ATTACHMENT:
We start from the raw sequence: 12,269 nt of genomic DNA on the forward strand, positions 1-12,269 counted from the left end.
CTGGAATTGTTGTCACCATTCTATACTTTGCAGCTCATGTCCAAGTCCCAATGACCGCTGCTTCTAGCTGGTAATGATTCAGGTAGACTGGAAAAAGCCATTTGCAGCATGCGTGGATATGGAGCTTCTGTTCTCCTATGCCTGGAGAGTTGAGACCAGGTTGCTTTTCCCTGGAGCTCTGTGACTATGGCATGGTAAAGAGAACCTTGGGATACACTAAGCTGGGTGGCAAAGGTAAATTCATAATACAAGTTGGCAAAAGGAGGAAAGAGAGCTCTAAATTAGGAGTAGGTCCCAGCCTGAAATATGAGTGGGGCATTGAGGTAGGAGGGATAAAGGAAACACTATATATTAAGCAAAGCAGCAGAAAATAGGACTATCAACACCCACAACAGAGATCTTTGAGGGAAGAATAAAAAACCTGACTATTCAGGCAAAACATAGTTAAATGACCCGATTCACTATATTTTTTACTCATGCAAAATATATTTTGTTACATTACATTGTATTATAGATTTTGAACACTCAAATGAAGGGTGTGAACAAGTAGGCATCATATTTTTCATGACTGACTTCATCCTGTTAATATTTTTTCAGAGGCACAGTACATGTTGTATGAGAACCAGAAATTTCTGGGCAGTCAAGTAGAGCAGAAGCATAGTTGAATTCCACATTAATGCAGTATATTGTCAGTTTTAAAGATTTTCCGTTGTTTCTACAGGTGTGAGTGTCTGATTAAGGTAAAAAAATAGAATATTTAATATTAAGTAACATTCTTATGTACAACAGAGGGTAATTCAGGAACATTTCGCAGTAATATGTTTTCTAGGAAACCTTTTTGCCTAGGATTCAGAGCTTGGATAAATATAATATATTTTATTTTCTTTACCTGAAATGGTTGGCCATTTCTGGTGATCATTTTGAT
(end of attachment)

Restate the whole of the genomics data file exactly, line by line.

We start from the raw sequence: 12,269 nt of genomic DNA on the forward strand, positions 1-12,269 counted from the left end.
CTGGAATTGTTGTCACCATTCTATACTTTGCAGCTCATGTCCAAGTCCCAATGACCGCTGCTTCTAGCTGGTAATGATTCAGGTAGACTGGAAAAAGCCATTTGCAGCATGCGTGGATATGGAGCTTCTGTTCTCCTATGCCTGGAGAGTTGAGACCAGGTTGCTTTTCCCTGGAGCTCTGTGACTATGGCATGGTAAAGAGAACCTTGGGATACACTAAGCTGGGTGGCAAAGGTAAATTCATAATACAAGTTGGCAAAAGGAGGAAAGAGAGCTCTAAATTAGGAGTAGGTCCCAGCCTGAAATATGAGTGGGGCATTGAGGTAGGAGGGATAAAGGAAACACTATATATTAAGCAAAGCAGCAGAAAATAGGACTATCAACACCCACAACAGAGATCTTTGAGGGAAGAATAAAAAACCTGACTATTCAGGCAAAACATAGTTAAATGACCCGATTCACTATATTTTTTACTCATGCAAAATATATTTTGTTACATTACATTGTATTATAGATTTTGAACACTCAAATGAAGGGTGTGAACAAGTAGGCATCATATTTTTCATGACTGACTTCATCCTGTTAATATTTTTTCAGAGGCACAGTACATGTTGTATGAGAACCAGAAATTTCTGGGCAGTCAAGTAGAGCAGAAGCATAGTTGAATTCCACATTAATGCAGTATATTGTCAGTTTTAAAGATTTTCCGTTGTTTCTACAGGTGTGAGTGTCTGATTAAGGTAAAAAAATAGAATATTTAATATTAAGTAACATTCTTATGTACAACAGAGGGTAATTCAGGAACATTTCGCAGTAATATGTTTTCTAGGAAACCTTTTTGCCTAGGATTCAGAGCTTGGATAAATATAATATATTTTATTTTCTTTACCTGAAATGGTTGGCCATTTCTGGTGATCATTTTGAT